With the recent surge in faith-based environmentalism, it’s no wonder that religious entities are using their substantial financial clout to push for green changes in corporate business-as-usual. As a member of a congregation, you can have an impact by helping determine how endowments are being invested, and by suggesting shareholder resolutions to hold corporate entities accountable to ethical standards.
Making an Impact
When parishioner Jennifer Griffith took over as Chair of the Investment Committee at the Unitarian Universalist First Parish Church of Cambridge, Massachusetts, she inherited oversight of the church’s endowment. Her personal experience investing through the Domini Social Equity Fund led her to recommend that the congregation follow similar socially and environmentally responsible criteria for investing its endowment funds.
Griffith also wanted to get the congregation involved in voting on and even proposing shareholder resolutions, whereby a group of investors suggests that a given corporation put a vote before all shareholders regarding a specific action or policy change. With the heartfelt approval of the congregation, First Parish switched to a money management firm experienced in socially responsible investing (SRI), and has never looked back.
“Our church now has the opportunity to act proactively and develop our own issue focus and shareholder resolutions,” says Griffith. “This is up to the church as a whole and we are just beginning the process of educating the congregation.” Griffith reports happily that returns on the endowment’s investments are better than ever today.
Calling Dow to Task
When the nuns at Detroit’s Sisters of Mercy chapter discovered that pesticides produced by one of their endowment’s stock portfolio companies, Dow Chemical, were causing health problems in children, they decided to use their position as shareholders to call attention to the issue. “They must be held accountable for this chemical trespass,” says Sister Valerie Heinonen.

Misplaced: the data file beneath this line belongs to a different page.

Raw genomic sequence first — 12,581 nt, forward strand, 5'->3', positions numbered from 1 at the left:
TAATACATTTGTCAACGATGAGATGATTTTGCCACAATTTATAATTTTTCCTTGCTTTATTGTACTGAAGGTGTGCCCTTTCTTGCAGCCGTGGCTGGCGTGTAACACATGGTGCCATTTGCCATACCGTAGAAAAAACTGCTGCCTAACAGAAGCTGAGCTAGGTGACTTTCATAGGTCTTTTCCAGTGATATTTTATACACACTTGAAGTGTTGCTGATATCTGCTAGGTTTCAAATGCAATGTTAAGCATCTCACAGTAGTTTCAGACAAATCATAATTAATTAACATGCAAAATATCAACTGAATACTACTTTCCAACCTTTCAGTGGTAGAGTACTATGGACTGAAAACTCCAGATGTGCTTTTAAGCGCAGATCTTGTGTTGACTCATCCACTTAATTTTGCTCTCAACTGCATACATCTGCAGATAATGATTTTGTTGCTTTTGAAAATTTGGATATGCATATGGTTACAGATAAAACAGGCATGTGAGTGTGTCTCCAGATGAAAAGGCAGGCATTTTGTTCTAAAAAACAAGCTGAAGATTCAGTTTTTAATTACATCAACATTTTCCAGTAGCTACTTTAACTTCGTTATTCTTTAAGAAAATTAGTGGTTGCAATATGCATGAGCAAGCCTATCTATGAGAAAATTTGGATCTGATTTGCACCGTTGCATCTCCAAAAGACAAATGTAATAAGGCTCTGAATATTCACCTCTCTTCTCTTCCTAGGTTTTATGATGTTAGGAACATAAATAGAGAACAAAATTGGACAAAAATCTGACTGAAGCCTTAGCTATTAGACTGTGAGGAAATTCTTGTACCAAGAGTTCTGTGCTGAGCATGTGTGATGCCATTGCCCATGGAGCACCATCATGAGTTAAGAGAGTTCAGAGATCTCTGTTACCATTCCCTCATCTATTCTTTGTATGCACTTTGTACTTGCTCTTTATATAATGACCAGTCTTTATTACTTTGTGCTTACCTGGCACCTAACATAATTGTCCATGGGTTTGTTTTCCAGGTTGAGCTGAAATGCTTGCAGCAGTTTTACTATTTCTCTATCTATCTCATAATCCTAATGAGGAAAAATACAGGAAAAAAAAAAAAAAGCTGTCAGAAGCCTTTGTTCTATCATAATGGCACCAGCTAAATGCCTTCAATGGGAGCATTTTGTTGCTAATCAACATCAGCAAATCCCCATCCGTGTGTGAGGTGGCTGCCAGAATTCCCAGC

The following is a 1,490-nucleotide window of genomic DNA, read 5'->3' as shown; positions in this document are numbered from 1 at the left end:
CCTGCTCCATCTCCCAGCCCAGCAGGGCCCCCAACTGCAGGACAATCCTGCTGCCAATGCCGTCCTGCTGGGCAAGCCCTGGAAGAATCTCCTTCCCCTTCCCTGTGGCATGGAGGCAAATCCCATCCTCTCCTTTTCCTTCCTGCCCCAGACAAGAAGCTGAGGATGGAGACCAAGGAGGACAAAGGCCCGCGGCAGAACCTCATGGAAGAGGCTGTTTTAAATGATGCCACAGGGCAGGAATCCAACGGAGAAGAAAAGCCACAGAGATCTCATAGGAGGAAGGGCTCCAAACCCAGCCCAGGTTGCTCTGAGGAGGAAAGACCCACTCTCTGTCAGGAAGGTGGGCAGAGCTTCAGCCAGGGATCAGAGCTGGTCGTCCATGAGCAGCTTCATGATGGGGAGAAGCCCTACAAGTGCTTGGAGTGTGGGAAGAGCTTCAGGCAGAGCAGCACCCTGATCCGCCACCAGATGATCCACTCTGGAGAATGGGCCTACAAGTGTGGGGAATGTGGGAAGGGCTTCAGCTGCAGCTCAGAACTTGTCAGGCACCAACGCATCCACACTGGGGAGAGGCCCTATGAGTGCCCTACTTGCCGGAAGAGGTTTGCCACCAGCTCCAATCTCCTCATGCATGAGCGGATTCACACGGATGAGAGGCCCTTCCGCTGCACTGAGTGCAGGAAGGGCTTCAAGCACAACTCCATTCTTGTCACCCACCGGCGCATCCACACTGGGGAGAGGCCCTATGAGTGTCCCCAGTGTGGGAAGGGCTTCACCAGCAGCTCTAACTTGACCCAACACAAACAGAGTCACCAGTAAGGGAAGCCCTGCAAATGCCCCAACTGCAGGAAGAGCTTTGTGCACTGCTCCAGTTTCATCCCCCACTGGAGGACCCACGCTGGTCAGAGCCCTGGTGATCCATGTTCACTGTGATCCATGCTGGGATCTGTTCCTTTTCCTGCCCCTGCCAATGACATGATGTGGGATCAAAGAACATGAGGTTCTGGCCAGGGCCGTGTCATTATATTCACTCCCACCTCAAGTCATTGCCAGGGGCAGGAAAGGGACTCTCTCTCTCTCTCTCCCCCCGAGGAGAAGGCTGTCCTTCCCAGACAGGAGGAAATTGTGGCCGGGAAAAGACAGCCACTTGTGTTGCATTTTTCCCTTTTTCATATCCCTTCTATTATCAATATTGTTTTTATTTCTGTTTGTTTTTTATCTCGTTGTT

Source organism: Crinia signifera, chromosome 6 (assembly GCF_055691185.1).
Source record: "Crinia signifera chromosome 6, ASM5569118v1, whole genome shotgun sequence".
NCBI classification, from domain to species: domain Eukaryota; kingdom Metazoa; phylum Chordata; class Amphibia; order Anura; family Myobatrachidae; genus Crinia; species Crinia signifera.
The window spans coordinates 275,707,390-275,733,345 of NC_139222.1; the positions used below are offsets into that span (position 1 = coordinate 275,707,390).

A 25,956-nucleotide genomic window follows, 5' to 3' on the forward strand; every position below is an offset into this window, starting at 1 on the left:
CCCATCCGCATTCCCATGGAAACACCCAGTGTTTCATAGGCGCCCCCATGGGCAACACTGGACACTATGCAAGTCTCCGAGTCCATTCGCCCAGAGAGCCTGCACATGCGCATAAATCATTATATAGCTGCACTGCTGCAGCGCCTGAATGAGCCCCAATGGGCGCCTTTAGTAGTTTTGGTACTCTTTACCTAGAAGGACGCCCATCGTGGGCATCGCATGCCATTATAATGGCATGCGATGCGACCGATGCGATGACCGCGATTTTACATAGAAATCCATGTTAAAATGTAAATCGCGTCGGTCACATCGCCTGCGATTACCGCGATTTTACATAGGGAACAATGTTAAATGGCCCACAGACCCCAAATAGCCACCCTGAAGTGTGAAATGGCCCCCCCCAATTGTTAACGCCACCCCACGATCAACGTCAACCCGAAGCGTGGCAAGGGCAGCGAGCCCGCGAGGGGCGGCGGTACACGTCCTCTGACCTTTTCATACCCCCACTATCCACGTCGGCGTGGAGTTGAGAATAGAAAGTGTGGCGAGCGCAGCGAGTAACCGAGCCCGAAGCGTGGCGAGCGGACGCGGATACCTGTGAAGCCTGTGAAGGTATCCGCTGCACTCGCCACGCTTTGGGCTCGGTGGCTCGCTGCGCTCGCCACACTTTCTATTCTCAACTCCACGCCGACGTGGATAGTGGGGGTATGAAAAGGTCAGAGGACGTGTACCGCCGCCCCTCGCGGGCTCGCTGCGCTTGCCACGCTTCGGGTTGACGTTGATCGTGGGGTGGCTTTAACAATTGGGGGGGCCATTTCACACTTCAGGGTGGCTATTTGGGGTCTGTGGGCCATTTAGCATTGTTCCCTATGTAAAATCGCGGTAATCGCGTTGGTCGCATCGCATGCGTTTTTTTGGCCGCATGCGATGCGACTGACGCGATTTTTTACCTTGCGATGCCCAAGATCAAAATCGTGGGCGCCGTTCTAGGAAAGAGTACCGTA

Heinonen and the other sisters filed a resolution asking for a vote by Dow’s shareholders on whether the company should phase out production and sale of the harmful pesticides. After some legal wrangling, Dow agreed to put the proposal up for a vote. In the end, thousands of Dow shareholders, representing about five percent of the company’s outstanding shares, voted for the Sisters’ proposal. While they lost the vote, Heinonen feels confident that this shareholder advocacy enlightened even dissenters as to the size of the problem. And the sisters hope that through similar efforts moving forward, they can eventually convince Dow to stop spreading toxins domestically and beyond.
The epicenter of the faith-based SRI movement is the nonprofit Interfaith Center on Corporate Responsibility (ICCR), a membership organization made up of 275 faith-based institutional investors with a combined portfolio value estimated at $110 billion. Each year, ICCR member groups sponsor more than 100 shareholder resolutions on major social and environmental issues.
Leslie Lowe, ICCR’s environment program director, is particularly excited about progress the organization has made on the global warming front. “Five of the largest carbon dioxide (CO2) emitters in the country have agreed to provide the reports we asked them for regarding the competitive, regulatory and reputation-based pressures they are facing as a result of global warming,” says Lowe. “As investors, we have a right to know how these companies are positioned to deal with challenges coming their way as a result of global warming, from the potential reintroduction of the McCain-Lieberman climate change legislation to the decision by Vermont to off-set emissions that could create a Day After Tomorrow scenario.”
While Lowe is encouraged by ICCR’s success in extracting corporate reports, she acknowledges that it is only a small part of the equation. ICCR is also working on its portfolio companies to behave proactively by reducing CO2 emissions to sustainable levels.
Lowe also reports that shareholder advocacy by ICCR and its members helped spur the retreat by Monsanto on the production and distribution of genetically engineered (GE) foods. “We have been putting out information for years on the risks from the company’s GE products,” she explains, citing Monsanto’s retreat as a sign of the growing power of shareholders bent on doing the right thing.
Getting started in faith-based SRI investing is as simple as finding out how congregational funds are being invested and then advocating for improvements. The national denomination offices can be helpful in suggesting resources and providing social responsibility guidelines. Indeed, with so many examples and resources at their fingertips, now’s the time to help steer congregational investments in the right direction.